Council hits road blocks in attempt to address tunnel

Hunter Herbaugh
Sunday, October 18, 2020
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The underground pedestrian tunnel was the topic of discussion again at the City Street Committee on Wednesday as the committee continues narrowing down their options on how to address the tunnel’s condition. Trying to find a solution has proven difficult as the tunnel is owned by BNSF, which prevents the city from maintaining the structure themselves.

In previous conversations regarding the tunnel, city council members were informed that the tunnel is considered a “low priority” item by the BNSF Structures Department. This sparked an idea of potentially trusting the responsibility of maintaining the tunnel to the Greater Glendive Community Foundation, if they were interested and could get the blessing of BNSF to do so.

Unfortunately, at Wednesday’s meeting, the committee was informed that the GGCF is not interested in being tasked with maintaining the tunnel, according to Mayor Jerry Jimison. With that option ruled out, the committee has to move forward with one of two options; request BNSF perform maintenance or request the closure of the tunnel.

The drive to do something about the tunnel’s condition was started by Councilwoman Betsey Hedrick, as she has noted the conditions in the tunnel have deteriorated to a point where some people are feeling unsafe while using it. This is due to the extensive graffiti on the walls, the constant bad smell, dim lighting, poor drainage resulting in water pooling and reports of transient individuals hanging out down there.

Councilman Gerald Reichert raised questions of how much of an interest BNSF actually has in the community. With safe routes across the railroad tracks being few and far between, he noted that he wants to have a clear understanding of how BNSF feels about the tunnel, saying the city should apply pressure to get them to commit to one solution or another.

“I’m not objecting to doing it but I would like a little more clarity from Burlington Northern if they have any interest in our community, which I don’t know if they do, it’s questionable, but I’d like a little bit more pressure from the city as to whether they have an interest or need for the underpass,” Reichert said.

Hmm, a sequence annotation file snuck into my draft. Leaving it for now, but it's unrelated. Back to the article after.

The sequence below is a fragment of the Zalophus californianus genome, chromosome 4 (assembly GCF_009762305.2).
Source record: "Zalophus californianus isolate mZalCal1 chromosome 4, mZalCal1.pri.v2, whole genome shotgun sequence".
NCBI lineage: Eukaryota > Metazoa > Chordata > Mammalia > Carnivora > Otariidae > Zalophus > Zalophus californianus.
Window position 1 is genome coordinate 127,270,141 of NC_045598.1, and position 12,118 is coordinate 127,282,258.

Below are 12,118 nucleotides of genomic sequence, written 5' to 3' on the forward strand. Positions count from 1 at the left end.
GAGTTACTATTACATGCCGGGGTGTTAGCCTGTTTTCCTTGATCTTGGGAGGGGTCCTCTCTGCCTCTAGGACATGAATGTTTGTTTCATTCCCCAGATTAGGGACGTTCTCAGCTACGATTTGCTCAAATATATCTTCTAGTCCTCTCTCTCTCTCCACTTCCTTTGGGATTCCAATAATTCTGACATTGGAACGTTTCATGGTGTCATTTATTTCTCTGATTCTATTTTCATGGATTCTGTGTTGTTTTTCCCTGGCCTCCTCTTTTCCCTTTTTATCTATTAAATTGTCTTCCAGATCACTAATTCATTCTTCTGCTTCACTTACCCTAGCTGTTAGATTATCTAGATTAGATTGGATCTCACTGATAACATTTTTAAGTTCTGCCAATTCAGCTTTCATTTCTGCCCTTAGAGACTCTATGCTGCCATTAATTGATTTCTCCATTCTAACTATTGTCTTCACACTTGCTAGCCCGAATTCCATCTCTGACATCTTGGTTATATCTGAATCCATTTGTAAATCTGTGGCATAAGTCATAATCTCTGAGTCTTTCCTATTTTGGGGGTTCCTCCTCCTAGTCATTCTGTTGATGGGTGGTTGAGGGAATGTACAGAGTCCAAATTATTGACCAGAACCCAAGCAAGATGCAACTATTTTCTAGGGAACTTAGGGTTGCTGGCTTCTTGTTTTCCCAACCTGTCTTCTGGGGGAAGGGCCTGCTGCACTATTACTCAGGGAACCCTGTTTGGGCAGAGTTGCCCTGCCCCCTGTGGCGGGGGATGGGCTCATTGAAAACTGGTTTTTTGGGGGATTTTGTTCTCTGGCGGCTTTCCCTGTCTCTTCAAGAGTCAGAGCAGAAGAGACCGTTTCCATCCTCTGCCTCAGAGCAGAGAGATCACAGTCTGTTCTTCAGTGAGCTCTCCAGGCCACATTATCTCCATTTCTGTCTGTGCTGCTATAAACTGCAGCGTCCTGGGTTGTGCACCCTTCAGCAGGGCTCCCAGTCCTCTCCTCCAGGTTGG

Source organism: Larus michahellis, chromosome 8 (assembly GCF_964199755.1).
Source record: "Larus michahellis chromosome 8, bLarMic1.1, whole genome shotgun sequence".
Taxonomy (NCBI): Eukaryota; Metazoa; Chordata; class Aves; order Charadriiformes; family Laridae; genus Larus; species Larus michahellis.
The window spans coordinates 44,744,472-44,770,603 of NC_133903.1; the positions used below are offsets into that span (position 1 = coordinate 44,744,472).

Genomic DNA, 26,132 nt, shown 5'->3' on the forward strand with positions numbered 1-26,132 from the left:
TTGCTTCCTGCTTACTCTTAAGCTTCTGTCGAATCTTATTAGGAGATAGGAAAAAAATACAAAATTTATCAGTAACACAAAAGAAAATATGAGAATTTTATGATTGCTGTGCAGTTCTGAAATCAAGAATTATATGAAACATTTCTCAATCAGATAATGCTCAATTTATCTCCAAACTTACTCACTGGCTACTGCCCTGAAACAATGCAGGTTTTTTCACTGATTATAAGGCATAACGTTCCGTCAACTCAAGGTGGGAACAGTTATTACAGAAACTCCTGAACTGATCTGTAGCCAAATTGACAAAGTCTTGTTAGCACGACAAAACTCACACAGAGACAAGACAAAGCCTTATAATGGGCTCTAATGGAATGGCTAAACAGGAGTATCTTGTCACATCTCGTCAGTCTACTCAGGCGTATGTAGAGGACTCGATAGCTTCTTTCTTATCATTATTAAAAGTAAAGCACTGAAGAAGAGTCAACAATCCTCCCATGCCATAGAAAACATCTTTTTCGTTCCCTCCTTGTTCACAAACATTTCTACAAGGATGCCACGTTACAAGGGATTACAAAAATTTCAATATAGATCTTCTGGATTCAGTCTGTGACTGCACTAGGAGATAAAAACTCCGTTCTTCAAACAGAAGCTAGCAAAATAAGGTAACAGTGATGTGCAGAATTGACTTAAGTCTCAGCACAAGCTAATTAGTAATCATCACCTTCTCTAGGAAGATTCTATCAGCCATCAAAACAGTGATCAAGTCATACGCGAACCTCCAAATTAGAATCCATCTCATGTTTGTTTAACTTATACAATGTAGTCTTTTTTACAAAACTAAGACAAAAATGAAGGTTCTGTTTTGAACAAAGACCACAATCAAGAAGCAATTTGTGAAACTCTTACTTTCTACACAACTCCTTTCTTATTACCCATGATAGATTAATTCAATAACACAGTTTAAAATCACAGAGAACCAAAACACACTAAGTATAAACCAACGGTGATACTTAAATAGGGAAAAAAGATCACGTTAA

Councilman Mike Dryden requested the city get a written, on record response from BNSF stating their intentions.

Aside from wanting clarity on BNSF’s interest in the structure, the committee members also noted that there are plenty of members of the community that utilize the tunnel. Councilman Rhett Coon noted that many students utilize the tunnel while walking to school. Students have also been known to cross the tracks at the old crossing across the street from the high school, however that has not been a designated crossing since BNSF closed it off decades ago. Entering that area is considered trespassing and Dryden pointed out that the committee has no intention of seeking to re-establish that area as a crossing either.

Committee Chairwoman Avis Anderson noted that the tunnel has served the community for a long time but it does need to be fixed.

“To me, it serves a purpose but it has to be fixed up and it has to be usable and be not so smelly and graffiti and dripping water,” Anderson said.

Hedrick, who is not a member of the Street Committee but was present at the meeting, echoed the committee’s sentiment that the city be more forward about getting a commitment from BNSF to do something about the tunnel, with requesting its closure being a last resort.

“It would be nice for it to be open, last resort close it. Is there any way that the city, with the mayor and maybe even the attorney or the council members, draft a letter and give them some options instead of just saying give us a statement? I really think we should be a little more aggressive about it and put something together that’s a little more formal,” Hedrick said.

Anderson agreed to work with Hedrick to come up with a request that can be sent to BNSF. The committee is also still open to receiving public comment on the matter.

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